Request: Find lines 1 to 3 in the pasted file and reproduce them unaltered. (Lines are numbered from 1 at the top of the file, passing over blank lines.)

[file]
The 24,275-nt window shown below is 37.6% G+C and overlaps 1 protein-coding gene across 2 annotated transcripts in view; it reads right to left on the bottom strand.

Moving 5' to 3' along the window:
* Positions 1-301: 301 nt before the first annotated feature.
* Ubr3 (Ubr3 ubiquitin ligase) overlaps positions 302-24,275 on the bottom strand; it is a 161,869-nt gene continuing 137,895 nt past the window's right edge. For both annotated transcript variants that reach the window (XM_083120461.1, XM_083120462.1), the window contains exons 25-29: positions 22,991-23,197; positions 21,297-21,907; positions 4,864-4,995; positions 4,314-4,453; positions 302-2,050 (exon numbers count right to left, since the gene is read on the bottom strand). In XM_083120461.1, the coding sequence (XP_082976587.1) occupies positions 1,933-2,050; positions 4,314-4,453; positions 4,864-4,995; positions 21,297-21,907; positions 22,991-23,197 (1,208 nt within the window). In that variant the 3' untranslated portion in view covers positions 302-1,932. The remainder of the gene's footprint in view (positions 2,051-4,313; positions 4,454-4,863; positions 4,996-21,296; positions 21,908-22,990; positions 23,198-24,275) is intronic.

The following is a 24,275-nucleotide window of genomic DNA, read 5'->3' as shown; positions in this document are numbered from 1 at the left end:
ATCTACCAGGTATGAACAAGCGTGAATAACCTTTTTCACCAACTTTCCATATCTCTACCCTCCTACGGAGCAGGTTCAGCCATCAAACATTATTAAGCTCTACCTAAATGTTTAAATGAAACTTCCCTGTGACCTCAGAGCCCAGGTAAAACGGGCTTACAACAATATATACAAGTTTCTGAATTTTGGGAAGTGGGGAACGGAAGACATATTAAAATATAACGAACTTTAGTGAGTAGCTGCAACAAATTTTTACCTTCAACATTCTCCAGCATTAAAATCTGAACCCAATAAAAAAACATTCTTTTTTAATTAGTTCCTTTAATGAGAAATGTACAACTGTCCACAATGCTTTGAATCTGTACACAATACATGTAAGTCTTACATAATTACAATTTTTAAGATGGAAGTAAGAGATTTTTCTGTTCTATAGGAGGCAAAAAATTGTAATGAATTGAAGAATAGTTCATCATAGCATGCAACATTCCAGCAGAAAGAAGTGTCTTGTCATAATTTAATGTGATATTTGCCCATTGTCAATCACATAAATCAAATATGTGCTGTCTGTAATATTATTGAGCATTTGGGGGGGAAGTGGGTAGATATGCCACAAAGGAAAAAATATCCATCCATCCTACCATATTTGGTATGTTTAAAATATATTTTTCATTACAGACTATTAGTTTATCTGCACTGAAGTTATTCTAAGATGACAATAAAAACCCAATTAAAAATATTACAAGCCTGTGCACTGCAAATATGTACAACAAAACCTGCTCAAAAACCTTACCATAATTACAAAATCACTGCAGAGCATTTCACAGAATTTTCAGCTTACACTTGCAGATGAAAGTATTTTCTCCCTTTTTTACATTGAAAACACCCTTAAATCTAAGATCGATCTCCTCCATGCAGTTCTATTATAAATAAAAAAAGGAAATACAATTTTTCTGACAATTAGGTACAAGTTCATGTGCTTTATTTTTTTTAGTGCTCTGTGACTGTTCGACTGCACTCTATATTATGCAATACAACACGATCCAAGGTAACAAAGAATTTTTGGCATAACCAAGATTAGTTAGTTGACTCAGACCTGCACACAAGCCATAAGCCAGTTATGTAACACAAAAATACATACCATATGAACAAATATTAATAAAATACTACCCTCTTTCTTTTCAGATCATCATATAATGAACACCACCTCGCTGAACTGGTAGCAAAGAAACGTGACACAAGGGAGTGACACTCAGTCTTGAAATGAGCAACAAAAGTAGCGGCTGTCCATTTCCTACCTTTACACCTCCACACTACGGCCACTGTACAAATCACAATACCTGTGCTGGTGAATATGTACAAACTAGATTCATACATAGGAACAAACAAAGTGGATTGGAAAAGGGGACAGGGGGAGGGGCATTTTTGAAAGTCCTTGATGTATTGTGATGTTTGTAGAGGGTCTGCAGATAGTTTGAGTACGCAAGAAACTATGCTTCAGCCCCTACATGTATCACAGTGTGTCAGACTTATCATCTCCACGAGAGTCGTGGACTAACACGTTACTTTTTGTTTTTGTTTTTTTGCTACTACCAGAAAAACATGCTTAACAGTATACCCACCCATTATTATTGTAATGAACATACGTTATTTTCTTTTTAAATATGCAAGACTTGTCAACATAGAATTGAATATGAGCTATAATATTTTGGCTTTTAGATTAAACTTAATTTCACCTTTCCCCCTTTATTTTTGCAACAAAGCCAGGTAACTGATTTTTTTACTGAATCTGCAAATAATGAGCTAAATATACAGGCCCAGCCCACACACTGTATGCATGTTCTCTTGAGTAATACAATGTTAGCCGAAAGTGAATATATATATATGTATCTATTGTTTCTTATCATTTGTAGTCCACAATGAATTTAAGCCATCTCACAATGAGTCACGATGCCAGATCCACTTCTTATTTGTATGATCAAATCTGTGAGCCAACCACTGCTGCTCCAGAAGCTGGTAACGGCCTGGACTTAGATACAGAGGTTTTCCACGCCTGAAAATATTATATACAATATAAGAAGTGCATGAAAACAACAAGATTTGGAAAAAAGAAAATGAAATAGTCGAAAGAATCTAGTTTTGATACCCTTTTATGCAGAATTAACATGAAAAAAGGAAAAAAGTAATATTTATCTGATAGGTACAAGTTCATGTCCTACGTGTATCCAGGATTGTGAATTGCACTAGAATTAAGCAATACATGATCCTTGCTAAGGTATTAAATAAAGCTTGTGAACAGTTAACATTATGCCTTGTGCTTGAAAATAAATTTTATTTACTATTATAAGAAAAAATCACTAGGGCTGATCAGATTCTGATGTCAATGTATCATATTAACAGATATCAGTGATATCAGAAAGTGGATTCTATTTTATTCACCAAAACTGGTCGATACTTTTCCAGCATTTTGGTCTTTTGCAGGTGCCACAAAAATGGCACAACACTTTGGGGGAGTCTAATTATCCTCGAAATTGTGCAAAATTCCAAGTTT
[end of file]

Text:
The 24,275-nt window shown below is 37.6% G+C and overlaps 1 protein-coding gene across 2 annotated transcripts in view; it reads right to left on the bottom strand.

Moving 5' to 3' along the window:
* Positions 1-301: 301 nt before the first annotated feature.